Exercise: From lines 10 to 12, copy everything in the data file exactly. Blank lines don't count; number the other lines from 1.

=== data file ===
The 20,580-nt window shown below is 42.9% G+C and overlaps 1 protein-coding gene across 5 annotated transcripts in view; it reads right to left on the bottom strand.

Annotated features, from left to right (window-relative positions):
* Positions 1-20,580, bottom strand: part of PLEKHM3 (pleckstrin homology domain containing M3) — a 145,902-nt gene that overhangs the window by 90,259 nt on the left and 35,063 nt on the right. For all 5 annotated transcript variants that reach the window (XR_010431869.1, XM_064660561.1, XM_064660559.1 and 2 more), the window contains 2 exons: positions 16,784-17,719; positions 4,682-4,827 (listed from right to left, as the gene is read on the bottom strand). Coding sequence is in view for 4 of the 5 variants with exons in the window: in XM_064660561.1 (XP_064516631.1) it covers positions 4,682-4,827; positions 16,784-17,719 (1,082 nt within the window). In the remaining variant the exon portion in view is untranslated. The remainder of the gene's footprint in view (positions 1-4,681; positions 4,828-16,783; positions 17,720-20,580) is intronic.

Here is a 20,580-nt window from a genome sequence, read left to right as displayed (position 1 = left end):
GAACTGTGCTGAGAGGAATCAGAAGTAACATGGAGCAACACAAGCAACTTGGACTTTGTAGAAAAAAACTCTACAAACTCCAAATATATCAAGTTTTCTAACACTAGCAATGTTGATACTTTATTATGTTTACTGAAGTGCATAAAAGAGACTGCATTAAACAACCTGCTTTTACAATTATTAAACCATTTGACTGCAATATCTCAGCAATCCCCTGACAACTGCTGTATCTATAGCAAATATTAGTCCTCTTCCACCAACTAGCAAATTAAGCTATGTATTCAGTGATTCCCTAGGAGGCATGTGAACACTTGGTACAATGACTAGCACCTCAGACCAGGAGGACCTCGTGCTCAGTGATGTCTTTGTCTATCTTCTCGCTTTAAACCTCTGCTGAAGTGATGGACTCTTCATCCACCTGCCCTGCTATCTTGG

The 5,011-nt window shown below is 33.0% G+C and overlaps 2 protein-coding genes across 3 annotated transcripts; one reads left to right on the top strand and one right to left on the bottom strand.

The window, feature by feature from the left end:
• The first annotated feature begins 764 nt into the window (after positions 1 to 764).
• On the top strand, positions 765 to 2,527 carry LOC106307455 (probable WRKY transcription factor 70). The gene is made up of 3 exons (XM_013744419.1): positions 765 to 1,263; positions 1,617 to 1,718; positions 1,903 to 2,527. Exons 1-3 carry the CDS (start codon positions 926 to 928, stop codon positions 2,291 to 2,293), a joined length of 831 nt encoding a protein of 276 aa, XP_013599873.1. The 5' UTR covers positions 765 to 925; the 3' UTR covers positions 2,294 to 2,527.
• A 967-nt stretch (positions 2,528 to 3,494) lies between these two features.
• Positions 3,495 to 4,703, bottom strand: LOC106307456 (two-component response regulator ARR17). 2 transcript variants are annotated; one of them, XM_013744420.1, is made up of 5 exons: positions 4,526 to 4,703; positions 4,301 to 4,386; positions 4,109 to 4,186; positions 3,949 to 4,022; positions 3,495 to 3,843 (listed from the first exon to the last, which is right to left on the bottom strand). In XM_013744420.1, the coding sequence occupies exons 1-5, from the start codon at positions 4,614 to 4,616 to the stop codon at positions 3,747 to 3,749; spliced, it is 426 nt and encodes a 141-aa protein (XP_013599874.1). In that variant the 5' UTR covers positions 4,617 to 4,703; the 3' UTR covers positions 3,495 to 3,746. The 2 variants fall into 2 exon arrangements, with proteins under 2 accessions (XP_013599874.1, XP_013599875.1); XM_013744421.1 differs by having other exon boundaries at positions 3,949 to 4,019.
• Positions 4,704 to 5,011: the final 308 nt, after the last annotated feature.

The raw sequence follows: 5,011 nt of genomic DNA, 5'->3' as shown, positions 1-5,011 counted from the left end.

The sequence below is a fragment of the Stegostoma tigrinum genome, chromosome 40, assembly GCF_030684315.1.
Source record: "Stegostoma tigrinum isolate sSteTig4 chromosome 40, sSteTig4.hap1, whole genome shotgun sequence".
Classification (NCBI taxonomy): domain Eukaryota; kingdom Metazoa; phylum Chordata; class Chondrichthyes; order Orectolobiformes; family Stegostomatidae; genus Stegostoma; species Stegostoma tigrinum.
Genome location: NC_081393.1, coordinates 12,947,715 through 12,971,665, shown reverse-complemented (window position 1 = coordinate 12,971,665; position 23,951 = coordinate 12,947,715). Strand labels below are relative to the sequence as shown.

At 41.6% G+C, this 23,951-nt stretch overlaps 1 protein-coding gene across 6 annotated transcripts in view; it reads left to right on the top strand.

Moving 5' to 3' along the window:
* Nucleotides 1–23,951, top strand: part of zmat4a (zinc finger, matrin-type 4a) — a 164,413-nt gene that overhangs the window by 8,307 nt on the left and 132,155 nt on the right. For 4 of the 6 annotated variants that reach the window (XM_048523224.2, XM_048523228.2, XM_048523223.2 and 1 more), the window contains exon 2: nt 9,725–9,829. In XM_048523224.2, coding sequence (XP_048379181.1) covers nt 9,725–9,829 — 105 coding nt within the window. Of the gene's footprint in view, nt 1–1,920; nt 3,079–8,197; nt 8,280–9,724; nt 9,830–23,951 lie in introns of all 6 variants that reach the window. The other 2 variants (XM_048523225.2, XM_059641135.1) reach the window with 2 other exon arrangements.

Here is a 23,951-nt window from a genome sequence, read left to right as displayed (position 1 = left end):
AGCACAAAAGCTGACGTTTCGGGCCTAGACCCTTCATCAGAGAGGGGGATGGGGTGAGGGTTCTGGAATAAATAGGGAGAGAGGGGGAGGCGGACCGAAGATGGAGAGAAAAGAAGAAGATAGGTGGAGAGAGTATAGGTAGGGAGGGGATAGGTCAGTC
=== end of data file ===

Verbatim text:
• A 967-nt stretch (positions 2,528 to 3,494) lies between these two features.
• Positions 3,495 to 4,703, bottom strand: LOC106307456 (two-component response regulator ARR17). 2 transcript variants are annotated; one of them, XM_013744420.1, is made up of 5 exons: positions 4,526 to 4,703; positions 4,301 to 4,386; positions 4,109 to 4,186; positions 3,949 to 4,022; positions 3,495 to 3,843 (listed from the first exon to the last, which is right to left on the bottom strand). In XM_013744420.1, the coding sequence occupies exons 1-5, from the start codon at positions 4,614 to 4,616 to the stop codon at positions 3,747 to 3,749; spliced, it is 426 nt and encodes a 141-aa protein (XP_013599874.1). In that variant the 5' UTR covers positions 4,617 to 4,703; the 3' UTR covers positions 3,495 to 3,746. The 2 variants fall into 2 exon arrangements, with proteins under 2 accessions (XP_013599874.1, XP_013599875.1); XM_013744421.1 differs by having other exon boundaries at positions 3,949 to 4,019.
• Positions 4,704 to 5,011: the final 308 nt, after the last annotated feature.